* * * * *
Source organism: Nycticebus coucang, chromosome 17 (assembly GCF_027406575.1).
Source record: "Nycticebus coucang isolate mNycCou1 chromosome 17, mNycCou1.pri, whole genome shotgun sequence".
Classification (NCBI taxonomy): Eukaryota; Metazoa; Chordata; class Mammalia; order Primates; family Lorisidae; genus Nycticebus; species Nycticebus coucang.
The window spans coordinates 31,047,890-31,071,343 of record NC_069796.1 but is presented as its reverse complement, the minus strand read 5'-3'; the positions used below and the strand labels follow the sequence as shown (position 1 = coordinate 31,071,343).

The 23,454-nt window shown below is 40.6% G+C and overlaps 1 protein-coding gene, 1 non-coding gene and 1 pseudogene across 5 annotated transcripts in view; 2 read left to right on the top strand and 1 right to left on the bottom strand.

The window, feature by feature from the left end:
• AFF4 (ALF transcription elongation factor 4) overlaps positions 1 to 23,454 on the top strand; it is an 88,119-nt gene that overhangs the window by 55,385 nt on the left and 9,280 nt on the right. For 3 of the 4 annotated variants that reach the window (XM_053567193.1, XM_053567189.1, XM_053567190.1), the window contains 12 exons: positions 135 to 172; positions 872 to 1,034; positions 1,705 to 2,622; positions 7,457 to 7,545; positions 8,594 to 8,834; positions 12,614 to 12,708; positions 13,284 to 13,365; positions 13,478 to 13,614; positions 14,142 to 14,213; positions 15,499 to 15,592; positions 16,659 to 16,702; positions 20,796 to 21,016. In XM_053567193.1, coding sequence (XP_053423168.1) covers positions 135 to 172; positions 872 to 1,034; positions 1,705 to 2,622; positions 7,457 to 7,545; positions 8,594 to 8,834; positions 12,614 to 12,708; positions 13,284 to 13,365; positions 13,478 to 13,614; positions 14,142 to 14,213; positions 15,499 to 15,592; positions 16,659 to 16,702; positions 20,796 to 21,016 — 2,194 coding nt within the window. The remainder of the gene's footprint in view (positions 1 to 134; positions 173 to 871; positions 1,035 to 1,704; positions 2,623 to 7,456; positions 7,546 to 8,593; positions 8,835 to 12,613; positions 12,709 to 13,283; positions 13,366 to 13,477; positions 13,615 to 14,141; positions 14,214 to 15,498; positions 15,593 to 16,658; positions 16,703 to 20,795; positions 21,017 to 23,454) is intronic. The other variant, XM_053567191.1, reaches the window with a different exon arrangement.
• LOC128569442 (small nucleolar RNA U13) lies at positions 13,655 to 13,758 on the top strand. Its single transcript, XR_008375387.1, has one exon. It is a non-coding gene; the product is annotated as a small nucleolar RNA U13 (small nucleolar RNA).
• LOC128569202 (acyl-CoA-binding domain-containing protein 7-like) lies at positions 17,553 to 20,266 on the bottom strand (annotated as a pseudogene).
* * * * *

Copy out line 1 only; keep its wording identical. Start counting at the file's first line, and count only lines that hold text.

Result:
Source organism: Nycticebus coucang, chromosome 17 (assembly GCF_027406575.1).